grey

11082891_0bb5846927_oSpending time with friends who are painters, I learn to see more colors: the butter-yellow light on my blue sheets, blue shadows on the creamy ceiling. But the color that comes to me, this blue-and-yellow morning, is grey.

The “e” in “grey,” instead of an American “a,” is the last trace of the little British girl I used to be.  I learned my colours in England, and I learned to write there.  And although I dropped the “u” in colors easily, “gray” still doesn’t look quite right to me.

Some my relatives get nostalgic for England.  As if people were never unhappily married in Harrogate.  As far as I can see, leaving England was never the problem.  The train wreck was inevitable.  But nobody else wants to know this.

I am battleship grey, armed to the teeth and spoiling for a fight.  Camouflaged against the ocean. 

When it became clear that nobody was going to see me, I learned to make myself invisible.

My mother always described my eyes as brown, and I believed her.  I believed her so much that my driver’s license still says my eyes are brown.  It wasn’t until I was well into my 20s that I understood they are mostly green, surrounded by a ring of brown.  And around the very edge of the iris, a thin ring of deep grey.  My eyes are hazel.  In my mother’s box of paints, there is no such color.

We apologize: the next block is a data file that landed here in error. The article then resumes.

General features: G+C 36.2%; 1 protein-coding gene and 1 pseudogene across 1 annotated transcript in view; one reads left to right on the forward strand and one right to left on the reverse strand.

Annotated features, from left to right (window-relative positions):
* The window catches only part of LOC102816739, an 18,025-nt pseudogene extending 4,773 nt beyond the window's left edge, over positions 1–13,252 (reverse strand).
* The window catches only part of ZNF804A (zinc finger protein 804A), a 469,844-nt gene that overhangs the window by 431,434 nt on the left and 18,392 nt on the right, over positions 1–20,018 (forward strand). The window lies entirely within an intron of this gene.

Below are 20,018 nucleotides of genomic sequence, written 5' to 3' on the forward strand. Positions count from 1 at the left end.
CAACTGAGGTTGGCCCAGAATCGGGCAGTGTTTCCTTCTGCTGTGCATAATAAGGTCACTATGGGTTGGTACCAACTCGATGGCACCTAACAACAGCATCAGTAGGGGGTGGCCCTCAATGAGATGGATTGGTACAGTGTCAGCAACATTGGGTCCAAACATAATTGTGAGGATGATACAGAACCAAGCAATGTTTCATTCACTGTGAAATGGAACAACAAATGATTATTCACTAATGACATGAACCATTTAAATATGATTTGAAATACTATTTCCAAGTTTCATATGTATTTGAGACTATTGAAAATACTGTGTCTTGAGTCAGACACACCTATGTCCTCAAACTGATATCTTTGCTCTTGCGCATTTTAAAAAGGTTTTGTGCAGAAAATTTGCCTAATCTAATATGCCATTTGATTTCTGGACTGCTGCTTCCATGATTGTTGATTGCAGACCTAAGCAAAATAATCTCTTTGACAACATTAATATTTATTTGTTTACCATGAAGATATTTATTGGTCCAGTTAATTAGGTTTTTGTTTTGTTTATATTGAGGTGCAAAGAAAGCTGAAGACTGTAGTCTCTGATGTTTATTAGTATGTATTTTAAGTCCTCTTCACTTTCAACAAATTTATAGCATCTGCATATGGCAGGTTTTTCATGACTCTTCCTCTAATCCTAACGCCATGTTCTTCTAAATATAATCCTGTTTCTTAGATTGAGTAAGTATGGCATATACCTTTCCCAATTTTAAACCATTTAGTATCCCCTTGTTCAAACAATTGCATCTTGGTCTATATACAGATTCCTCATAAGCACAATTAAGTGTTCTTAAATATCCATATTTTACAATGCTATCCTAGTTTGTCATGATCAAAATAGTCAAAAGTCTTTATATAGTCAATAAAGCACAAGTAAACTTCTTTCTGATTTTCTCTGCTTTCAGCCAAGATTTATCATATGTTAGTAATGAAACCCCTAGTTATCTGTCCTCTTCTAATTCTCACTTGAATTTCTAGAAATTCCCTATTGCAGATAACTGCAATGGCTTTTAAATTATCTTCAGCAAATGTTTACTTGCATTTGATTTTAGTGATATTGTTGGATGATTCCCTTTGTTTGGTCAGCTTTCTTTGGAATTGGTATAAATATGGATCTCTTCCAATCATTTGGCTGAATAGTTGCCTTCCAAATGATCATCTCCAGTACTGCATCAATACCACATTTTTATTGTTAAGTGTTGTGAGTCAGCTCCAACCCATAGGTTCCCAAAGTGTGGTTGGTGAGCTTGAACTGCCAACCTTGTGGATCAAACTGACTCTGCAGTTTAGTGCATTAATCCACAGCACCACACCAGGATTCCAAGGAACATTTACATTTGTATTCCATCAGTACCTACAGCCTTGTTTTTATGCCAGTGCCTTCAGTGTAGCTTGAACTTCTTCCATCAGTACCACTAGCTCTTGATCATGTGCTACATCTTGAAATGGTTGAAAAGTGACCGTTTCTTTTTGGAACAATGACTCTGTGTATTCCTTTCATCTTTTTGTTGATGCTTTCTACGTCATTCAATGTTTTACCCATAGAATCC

The rest of them have blue eyes, except for Dad.  Deep blue like berries, with a bloom of grey on them.  When Dad left, every time he left, I was the only one in the house who didn’t have blue eyes. “One of these things is not like the others,” sang Big Bird.  “One of these things just doesn’t belong.”  And just like on Sesame Street, it was easy to say which thing.

I learned to make myself invisible.

I do it to myself, even here in this well-lit room.  I am grey like the fog I hide in.  I’m blowing smoke.  Writing in circles around the sad little fact that MY FAMILY DOESN’T WANT ME.

And I don’t want them either.

Don’t see me.  Find me, but don’t see me.

I am grey like the elephant in the living room, which will never fucking forget.  A grey wall.  Or is it a rope?  Or a branch?

I tell a friend I am cultivating Sacred Rage, rooted in love for hapless nine-year-olds rather than hate for 70-year-old bullies.  She hears nothing but “Yes, I have time for lunch next Thursday.” 

Will it be different in person, on Thursday when we have lunch?  Will Thursday ever come?  I mean: will we stop having to postpone this lunch?  I mean: will the world end before Thursday?  It seems possible we will put off lunch for another five or ten years.  It seems possible the world will end.

I might as well stop hiding.